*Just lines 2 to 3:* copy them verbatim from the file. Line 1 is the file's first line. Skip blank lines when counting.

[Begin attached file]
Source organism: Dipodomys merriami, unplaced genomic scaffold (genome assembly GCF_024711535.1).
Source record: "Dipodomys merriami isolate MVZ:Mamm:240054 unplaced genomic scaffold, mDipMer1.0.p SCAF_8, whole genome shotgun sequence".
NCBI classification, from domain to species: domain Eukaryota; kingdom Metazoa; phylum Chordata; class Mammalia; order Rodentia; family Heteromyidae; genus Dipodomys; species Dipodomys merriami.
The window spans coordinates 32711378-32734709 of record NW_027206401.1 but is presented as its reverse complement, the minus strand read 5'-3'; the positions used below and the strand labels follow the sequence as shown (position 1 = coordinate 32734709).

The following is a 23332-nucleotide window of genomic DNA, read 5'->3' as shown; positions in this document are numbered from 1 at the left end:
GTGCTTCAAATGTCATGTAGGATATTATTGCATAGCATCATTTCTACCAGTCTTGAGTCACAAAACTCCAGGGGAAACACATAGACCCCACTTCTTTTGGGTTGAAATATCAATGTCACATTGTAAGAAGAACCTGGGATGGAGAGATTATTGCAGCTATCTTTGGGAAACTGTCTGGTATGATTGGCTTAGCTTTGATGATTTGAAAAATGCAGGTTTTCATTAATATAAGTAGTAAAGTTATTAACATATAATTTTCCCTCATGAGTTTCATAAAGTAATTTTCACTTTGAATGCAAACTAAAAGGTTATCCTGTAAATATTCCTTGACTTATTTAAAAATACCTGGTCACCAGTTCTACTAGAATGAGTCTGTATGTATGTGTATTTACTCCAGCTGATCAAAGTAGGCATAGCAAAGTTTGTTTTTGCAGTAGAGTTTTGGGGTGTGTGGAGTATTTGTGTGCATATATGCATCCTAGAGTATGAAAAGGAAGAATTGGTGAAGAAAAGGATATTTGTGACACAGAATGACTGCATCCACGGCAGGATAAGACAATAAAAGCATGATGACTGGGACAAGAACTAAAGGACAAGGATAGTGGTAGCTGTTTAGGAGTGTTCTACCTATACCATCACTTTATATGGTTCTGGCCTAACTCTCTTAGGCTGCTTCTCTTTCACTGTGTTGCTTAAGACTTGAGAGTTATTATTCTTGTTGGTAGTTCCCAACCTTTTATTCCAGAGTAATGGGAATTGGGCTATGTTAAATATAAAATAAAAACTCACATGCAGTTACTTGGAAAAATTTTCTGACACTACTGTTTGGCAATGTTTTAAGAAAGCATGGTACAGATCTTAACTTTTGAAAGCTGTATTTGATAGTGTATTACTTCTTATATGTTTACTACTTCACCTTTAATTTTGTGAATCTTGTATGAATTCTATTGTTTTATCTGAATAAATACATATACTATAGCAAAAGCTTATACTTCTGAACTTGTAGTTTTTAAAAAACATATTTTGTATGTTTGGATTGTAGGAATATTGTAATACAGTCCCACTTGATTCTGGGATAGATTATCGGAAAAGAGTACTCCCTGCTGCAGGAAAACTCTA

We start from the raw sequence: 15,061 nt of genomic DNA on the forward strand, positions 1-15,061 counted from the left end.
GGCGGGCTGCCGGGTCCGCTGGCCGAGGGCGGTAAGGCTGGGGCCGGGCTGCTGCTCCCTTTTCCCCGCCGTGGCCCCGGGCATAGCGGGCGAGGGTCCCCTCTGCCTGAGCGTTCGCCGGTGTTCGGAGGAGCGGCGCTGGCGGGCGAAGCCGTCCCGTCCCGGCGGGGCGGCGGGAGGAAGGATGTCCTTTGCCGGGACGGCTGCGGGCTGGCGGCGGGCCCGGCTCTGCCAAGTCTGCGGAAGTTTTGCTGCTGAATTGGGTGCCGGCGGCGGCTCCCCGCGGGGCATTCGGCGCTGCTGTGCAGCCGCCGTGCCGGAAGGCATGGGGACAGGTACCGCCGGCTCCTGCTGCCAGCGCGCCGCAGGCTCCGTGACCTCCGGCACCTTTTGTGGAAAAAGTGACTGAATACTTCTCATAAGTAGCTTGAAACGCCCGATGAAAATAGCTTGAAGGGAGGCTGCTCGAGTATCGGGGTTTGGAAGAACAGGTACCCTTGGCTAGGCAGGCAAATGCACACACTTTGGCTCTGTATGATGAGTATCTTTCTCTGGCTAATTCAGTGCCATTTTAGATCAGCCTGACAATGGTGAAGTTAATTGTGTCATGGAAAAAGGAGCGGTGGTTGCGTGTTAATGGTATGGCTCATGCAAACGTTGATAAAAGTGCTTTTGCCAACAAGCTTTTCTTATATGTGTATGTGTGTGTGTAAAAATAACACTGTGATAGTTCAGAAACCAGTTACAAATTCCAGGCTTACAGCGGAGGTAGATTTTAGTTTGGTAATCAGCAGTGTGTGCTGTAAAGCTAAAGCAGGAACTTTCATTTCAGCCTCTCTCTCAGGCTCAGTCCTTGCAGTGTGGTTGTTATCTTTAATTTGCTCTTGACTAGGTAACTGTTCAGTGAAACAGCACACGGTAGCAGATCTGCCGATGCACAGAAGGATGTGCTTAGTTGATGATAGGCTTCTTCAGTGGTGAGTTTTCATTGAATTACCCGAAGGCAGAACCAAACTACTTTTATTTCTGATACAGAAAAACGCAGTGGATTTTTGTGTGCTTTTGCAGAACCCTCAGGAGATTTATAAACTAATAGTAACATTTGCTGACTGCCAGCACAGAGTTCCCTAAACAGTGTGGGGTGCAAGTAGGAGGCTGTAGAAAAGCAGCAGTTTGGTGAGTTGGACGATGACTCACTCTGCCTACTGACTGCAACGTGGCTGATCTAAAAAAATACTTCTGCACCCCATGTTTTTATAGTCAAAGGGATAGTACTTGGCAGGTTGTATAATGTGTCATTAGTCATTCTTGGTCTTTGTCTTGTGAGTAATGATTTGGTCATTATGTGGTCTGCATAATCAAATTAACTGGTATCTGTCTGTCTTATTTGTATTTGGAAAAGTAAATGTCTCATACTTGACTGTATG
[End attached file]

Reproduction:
Source record: "Dipodomys merriami isolate MVZ:Mamm:240054 unplaced genomic scaffold, mDipMer1.0.p SCAF_8, whole genome shotgun sequence".
NCBI classification, from domain to species: domain Eukaryota; kingdom Metazoa; phylum Chordata; class Mammalia; order Rodentia; family Heteromyidae; genus Dipodomys; species Dipodomys merriami.